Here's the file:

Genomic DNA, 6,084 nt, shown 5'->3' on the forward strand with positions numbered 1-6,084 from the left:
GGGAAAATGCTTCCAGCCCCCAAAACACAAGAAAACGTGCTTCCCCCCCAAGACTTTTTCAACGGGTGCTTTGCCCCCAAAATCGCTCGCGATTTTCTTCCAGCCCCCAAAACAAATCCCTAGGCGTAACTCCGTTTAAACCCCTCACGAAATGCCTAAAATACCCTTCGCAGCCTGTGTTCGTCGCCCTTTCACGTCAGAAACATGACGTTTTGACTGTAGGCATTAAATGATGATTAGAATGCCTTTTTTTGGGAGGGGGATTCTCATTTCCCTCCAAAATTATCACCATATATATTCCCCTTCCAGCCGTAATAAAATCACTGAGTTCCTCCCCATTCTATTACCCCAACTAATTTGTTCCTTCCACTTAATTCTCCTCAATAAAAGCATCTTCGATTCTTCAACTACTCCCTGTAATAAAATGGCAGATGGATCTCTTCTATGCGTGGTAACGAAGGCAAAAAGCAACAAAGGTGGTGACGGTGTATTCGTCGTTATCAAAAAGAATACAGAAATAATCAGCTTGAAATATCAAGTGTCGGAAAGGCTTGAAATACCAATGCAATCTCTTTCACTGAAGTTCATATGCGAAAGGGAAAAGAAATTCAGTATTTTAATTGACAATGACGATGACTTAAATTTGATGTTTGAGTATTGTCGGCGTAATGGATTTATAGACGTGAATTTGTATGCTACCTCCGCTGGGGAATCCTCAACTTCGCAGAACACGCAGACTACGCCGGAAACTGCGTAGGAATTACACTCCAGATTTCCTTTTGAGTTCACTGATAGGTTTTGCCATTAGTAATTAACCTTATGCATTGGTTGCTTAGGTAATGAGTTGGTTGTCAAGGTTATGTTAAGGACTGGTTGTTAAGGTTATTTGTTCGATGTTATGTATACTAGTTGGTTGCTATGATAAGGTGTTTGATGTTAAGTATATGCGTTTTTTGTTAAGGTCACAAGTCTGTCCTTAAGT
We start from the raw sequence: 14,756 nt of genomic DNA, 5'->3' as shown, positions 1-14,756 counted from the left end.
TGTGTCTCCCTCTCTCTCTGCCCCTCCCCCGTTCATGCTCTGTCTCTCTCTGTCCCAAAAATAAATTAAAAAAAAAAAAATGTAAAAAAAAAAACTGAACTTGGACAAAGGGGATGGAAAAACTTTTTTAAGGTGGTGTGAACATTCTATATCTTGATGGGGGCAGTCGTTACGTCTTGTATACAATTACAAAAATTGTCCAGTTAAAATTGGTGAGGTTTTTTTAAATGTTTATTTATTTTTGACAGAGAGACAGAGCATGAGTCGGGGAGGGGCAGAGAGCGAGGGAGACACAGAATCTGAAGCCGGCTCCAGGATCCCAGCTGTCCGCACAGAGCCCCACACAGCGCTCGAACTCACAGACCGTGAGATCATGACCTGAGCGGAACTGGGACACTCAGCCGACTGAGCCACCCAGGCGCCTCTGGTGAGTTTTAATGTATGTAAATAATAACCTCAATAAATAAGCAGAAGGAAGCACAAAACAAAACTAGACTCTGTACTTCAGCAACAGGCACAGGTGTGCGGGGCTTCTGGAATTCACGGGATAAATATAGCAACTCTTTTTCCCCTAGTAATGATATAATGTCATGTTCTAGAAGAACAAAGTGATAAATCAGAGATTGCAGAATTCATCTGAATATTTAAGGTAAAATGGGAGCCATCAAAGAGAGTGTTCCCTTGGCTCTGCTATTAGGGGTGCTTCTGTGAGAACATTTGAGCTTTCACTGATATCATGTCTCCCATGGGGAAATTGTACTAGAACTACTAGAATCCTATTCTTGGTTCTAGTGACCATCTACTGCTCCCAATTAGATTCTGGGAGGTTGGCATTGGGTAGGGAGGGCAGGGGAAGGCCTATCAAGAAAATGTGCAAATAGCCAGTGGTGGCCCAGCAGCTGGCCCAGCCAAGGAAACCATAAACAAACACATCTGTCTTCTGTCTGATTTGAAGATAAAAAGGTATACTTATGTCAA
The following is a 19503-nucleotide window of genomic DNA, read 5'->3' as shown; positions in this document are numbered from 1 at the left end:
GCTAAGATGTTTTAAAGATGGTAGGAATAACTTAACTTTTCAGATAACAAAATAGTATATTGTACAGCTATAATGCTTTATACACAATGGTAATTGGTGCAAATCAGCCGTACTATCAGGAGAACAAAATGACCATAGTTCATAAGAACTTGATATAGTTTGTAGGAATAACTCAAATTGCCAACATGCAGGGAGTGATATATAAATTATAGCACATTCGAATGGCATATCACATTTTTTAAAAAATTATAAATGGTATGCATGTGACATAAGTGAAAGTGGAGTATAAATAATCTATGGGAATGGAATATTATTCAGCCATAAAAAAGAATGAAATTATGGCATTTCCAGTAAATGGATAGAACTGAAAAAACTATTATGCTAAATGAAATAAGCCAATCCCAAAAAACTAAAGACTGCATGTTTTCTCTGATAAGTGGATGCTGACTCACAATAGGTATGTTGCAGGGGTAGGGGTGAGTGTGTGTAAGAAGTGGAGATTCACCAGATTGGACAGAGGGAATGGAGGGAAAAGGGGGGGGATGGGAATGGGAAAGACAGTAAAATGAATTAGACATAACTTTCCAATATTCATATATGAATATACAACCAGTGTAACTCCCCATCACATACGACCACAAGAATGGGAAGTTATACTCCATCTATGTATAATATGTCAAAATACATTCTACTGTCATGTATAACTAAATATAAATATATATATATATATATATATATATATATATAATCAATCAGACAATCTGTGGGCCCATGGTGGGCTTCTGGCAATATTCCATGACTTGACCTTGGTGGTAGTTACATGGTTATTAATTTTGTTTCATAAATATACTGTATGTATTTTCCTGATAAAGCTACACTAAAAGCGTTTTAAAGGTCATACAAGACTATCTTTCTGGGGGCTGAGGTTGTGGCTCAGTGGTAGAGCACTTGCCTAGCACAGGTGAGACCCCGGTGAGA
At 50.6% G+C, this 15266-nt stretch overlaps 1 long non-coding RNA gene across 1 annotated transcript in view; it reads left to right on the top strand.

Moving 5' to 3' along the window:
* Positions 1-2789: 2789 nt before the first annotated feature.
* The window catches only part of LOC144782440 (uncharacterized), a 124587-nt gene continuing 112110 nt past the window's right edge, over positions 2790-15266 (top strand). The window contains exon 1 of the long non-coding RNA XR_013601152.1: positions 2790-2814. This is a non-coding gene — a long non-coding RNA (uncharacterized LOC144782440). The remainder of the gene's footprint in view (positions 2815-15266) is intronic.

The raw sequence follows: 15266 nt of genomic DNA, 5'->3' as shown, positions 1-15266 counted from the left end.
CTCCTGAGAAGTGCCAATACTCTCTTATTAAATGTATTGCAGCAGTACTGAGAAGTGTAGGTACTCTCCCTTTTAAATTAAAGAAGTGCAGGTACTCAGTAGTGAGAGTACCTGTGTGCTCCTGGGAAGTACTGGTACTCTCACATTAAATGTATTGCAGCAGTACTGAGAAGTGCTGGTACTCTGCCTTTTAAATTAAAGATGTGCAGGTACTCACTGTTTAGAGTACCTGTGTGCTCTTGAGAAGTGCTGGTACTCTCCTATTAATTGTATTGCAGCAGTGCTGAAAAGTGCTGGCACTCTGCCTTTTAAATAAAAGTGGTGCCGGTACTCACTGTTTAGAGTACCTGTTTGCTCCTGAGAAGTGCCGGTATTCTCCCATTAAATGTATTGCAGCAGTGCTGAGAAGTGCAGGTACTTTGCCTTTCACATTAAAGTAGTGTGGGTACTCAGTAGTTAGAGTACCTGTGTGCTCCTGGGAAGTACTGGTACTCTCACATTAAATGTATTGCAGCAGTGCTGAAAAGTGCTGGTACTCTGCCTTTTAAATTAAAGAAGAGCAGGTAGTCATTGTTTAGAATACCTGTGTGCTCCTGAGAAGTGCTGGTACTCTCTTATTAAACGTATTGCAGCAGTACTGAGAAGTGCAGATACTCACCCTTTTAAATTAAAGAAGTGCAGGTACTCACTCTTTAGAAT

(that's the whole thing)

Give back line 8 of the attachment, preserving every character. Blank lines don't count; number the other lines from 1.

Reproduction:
Moving 5' to 3' along the window: